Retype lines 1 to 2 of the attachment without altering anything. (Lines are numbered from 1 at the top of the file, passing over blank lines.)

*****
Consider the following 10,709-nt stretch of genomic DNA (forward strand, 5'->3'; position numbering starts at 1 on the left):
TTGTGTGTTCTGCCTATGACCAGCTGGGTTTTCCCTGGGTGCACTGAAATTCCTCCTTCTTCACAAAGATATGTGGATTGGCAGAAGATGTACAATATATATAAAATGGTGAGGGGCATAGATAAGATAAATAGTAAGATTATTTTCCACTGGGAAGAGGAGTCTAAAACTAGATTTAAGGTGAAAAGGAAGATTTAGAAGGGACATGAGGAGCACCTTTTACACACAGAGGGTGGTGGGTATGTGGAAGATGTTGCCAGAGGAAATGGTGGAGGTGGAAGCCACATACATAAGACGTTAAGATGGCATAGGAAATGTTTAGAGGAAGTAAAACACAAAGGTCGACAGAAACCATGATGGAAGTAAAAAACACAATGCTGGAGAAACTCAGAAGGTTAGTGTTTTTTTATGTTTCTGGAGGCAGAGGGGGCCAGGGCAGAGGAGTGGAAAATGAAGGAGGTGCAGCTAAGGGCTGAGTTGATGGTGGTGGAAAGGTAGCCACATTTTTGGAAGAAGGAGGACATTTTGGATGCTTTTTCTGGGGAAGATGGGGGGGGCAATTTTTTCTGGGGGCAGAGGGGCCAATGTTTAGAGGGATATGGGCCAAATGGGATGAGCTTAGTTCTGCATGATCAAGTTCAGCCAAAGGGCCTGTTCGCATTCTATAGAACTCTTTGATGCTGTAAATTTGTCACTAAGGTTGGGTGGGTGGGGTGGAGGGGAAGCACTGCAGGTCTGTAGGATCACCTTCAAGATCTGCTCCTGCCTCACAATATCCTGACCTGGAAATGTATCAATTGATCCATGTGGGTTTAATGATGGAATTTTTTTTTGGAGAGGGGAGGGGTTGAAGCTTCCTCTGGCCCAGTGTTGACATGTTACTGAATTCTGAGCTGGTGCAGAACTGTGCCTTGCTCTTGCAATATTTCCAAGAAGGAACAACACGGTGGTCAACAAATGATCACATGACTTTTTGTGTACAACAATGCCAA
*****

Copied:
Consider the following 10,709-nt stretch of genomic DNA (forward strand, 5'->3'; position numbering starts at 1 on the left):
TTGTGTGTTCTGCCTATGACCAGCTGGGTTTTCCCTGGGTGCACTGAAATTCCTCCTTCTTCACAAAGATATGTGGATTGGCAGAAGATGTACAATATATATAAAATGGTGAGGGGCATAGATAAGATAAATAGTAAGATTATTTTCCACTGGGAAGAGGAGTCTAAAACTAGATTTAAGGTGAAAAGGAAGATTTAGAAGGGACATGAGGAGCACCTTTTACACACAGAGGGTGGTGGGTATGTGGAAGATGTTGCCAGAGGAAATGGTGGAGGTGGAAGCCACATACATAAGACGTTAAGATGGCATAGGAAATGTTTAGAGGAAGTAAAACACAAAGGTCGACAGAAACCATGATGGAAGTAAAAAACACAATGCTGGAGAAACTCAGAAGGTTAGTGTTTTTTTATGTTTCTGGAGGCAGAGGGGGCCAGGGCAGAGGAGTGGAAAATGAAGGAGGTGCAGCTAAGGGCTGAGTTGATGGTGGTGGAAAGGTAGCCACATTTTTGGAAGAAGGAGGACATTTTGGATGCTTTTTCTGGGGAAGATGGGGGGGGCAATTTTTTCTGGGGGCAGAGGGGCCAATGTTTAGAGGGATATGGGCCAAATGGGATGAGCTTAGTTCTGCATGATCAAGTTCAGCCAAAGGGCCTGTTCGCATTCTATAGAACTCTTTGATGCTGTAAATTTGTCACTAAGGTTGGGTGGGTGGGGTGGAGGGGAAGCACTGCAGGTCTGTAGGATCACCTTCAAGATCTGCTCCTGCCTCACAATATCCTGACCTGGAAATGTATCAATTGATCCATGTGGGTTTAATGATGGAATTTTTTTTTGGAGAGGGGAGGGGTTGAAGCTTCCTCTGGCCCAGTGTTGACATGTTACTGAATTCTGAGCTGGTGCAGAACTGTGCCTTGCTCTTGCAATATTTCCAAGAAGGAACAACACGGTGGTCAACAAATGATCACATGACTTTTTGTGTACAACAATGCCAA